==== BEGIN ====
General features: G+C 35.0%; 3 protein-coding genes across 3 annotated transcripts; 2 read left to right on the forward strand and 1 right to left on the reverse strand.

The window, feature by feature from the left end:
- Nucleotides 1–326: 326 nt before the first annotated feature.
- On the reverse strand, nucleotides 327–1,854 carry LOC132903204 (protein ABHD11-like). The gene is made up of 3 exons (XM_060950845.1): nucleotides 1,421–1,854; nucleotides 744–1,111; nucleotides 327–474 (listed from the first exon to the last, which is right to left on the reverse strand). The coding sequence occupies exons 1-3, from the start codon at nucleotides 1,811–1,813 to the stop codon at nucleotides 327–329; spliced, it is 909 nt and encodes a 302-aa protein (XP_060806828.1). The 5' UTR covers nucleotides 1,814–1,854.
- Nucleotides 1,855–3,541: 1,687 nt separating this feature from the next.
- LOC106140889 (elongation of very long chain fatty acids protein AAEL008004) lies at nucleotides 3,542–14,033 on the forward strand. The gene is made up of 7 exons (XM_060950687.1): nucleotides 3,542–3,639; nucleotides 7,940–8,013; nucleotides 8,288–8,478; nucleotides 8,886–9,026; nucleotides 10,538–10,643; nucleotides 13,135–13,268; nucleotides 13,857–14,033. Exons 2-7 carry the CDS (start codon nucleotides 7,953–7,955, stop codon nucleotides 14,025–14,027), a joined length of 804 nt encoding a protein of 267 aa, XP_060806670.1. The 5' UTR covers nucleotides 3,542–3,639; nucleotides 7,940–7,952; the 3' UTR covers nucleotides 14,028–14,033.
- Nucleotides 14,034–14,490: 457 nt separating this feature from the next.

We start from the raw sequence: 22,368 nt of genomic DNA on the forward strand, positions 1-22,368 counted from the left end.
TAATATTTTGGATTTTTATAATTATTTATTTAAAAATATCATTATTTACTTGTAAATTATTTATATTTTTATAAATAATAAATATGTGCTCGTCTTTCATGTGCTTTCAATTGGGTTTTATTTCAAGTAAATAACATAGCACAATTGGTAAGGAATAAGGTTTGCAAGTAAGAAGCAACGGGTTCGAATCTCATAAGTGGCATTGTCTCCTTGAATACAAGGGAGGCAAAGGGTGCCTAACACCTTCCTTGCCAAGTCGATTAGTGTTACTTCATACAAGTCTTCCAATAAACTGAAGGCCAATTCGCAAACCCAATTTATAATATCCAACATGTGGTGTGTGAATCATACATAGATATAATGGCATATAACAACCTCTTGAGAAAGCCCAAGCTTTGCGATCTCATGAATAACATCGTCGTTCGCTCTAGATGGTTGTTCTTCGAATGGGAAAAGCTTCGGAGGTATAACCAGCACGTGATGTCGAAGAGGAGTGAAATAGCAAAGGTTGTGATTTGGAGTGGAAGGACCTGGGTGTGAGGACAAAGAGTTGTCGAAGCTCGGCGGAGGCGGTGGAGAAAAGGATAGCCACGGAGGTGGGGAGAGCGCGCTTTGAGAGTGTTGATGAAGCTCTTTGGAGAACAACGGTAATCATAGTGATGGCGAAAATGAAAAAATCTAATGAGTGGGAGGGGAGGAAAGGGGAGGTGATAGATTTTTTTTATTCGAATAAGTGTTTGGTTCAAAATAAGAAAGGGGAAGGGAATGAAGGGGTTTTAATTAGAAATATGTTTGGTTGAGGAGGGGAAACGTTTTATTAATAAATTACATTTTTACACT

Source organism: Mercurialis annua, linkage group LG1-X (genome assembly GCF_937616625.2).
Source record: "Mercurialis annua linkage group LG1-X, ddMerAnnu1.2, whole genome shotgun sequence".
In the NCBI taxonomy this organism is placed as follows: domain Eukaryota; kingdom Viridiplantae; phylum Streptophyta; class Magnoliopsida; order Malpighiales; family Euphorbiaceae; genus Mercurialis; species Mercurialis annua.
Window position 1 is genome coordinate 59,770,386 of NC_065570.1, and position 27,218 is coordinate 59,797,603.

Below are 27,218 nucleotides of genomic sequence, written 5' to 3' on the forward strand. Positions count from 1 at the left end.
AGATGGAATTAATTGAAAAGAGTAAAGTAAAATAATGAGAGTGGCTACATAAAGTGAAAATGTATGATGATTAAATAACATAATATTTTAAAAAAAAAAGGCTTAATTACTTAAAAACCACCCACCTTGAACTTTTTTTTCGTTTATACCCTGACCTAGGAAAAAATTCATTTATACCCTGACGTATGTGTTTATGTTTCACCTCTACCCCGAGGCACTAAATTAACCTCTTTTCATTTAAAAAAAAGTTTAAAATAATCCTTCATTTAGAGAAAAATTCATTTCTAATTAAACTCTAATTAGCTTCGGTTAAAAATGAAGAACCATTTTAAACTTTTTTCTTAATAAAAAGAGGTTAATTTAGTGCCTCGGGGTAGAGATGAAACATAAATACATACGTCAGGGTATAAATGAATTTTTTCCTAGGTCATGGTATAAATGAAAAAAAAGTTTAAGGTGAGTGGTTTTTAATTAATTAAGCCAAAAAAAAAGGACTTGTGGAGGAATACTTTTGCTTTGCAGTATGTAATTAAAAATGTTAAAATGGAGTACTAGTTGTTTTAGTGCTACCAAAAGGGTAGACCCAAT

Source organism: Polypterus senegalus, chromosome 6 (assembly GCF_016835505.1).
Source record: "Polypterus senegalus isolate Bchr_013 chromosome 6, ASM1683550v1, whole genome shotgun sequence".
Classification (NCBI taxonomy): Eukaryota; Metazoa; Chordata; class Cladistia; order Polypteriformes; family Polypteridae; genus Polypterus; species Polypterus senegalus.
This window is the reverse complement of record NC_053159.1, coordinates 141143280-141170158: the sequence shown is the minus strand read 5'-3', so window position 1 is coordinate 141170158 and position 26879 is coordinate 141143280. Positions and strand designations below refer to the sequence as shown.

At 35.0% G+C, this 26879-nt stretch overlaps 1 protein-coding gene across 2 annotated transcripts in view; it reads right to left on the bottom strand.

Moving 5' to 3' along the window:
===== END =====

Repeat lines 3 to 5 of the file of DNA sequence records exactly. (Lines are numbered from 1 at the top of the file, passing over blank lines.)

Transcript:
- Nucleotides 1–326: 326 nt before the first annotated feature.
- On the reverse strand, nucleotides 327–1,854 carry LOC132903204 (protein ABHD11-like). The gene is made up of 3 exons (XM_060950845.1): nucleotides 1,421–1,854; nucleotides 744–1,111; nucleotides 327–474 (listed from the first exon to the last, which is right to left on the reverse strand). The coding sequence occupies exons 1-3, from the start codon at nucleotides 1,811–1,813 to the stop codon at nucleotides 327–329; spliced, it is 909 nt and encodes a 302-aa protein (XP_060806828.1). The 5' UTR covers nucleotides 1,814–1,854.
- Nucleotides 1,855–3,541: 1,687 nt separating this feature from the next.